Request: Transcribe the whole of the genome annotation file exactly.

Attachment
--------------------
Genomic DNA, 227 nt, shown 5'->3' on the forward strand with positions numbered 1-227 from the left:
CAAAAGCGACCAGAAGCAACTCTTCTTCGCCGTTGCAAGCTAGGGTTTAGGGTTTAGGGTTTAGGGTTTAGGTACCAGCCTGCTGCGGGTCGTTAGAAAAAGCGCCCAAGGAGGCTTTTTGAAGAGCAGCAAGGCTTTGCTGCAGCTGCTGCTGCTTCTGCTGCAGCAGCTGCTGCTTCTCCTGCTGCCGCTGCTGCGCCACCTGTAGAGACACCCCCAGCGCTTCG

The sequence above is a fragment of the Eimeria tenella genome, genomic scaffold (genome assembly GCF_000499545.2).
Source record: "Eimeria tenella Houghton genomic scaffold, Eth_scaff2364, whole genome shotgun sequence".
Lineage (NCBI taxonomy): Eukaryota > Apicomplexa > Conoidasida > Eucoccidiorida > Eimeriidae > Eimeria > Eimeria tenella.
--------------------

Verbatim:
Genomic DNA, 227 nt, shown 5'->3' on the forward strand with positions numbered 1-227 from the left:
CAAAAGCGACCAGAAGCAACTCTTCTTCGCCGTTGCAAGCTAGGGTTTAGGGTTTAGGGTTTAGGGTTTAGGTACCAGCCTGCTGCGGGTCGTTAGAAAAAGCGCCCAAGGAGGCTTTTTGAAGAGCAGCAAGGCTTTGCTGCAGCTGCTGCTGCTTCTGCTGCAGCAGCTGCTGCTTCTCCTGCTGCCGCTGCTGCGCCACCTGTAGAGACACCCCCAGCGCTTCG

The sequence above is a fragment of the Eimeria tenella genome, genomic scaffold (genome assembly GCF_000499545.2).
Source record: "Eimeria tenella Houghton genomic scaffold, Eth_scaff2364, whole genome shotgun sequence".
Lineage (NCBI taxonomy): Eukaryota > Apicomplexa > Conoidasida > Eucoccidiorida > Eimeriidae > Eimeria > Eimeria tenella.